For a 1500mah, charge at 1500mah or the next lowest charge rate available.
With that said, there are newer lipos that can be charged at more than 1C but if so, it will be written on the pack.
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  Quote Fiddy$Trainer Quote  Post ReplyReply Direct Link To This Post Posted: 07/Mar/2009 at 9:25pm

Thanks guys

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  Quote emsnaz Quote  Post ReplyReply Direct Link To This Post Posted: 13/Mar/2009 at 1:29am
How to take Care of your Lipos
 1) Always charge at 1C or less with a Lipo charger ( 2 cell 1250mah is charged at 7.4volts 1.2amps,  a 3 cell 2200mah is charged at 11.1volts 2.2amps) Heat kills lipos and a faster charge generates more heat. Even if the manufacturer allows a higher rate of charge, stay at the 1C rate. ( its your call, Lipos are expensive ) Note each cell is 3.7 volts

2) Balance Lipos often it takes a little longer but they last longer.  ( The minimum I balance mine is after every day at the flying field, and just prior to going the night before.  The night before I balance charge them at 200mah it only takes a few minutes each because they are already charged )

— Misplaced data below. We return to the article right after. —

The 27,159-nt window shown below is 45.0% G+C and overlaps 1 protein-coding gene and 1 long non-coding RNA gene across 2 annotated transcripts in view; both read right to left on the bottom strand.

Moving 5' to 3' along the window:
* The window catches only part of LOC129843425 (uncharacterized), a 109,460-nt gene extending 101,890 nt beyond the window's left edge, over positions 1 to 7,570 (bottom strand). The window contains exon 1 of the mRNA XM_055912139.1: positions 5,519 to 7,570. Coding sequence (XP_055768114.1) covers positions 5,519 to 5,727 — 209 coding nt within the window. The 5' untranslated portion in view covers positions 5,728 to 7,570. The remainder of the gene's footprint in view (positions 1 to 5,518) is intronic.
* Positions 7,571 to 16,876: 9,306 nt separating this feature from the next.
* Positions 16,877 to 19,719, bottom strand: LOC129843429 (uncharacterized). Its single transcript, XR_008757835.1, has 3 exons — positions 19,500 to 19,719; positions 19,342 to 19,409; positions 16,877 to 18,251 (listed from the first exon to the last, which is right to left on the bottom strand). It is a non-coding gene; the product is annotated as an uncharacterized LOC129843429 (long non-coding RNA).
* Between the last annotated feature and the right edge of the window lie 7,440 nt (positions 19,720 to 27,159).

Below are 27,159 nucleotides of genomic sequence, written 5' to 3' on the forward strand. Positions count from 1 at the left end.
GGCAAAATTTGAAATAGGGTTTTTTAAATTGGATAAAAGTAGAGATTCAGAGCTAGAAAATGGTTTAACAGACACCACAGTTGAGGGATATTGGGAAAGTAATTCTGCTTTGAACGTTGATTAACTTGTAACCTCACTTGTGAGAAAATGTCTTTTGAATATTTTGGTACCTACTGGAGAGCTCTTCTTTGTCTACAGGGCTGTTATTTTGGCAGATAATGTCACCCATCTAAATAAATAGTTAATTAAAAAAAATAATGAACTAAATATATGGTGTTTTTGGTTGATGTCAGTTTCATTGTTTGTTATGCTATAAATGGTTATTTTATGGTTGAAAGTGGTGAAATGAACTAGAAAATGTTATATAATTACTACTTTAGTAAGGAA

3) Never draw more than the recomended current from a lipo. If it is a 3 cell 20C do not go over 60 amps ( I wouldn't go over 40 amps with it) Higher current draw equals more Heat and we already know that is Bad..

4) Stay nearby your Lipos when charging. I haven't burn't one up yet, but I have heard my charger giving me warnings and stopped the charge to correct the error. ( commonly wrong charge voltage ) Some chargers are easily knocked into a wrong setting be careful.

5) Charge in a safe location. Some people use a Pyrex container, Lipo sack, and other great ideas. I charge mine outside on the patio on good old Concrete ( its reasonably fire proof )

6) Store your Lipos where they are safe (no bumps or falling objects) preferably in a Container that will keep your home safe.. ( Old Steel ammo cans lined with contact paper work great and are cheap ) Also the ammo can is easy to carry to the flying field. If you don't plan on using a Lipo for a while (2 months) store them in the discharged state recomended by the manufacturer. ( I have killed a few by not following this advice )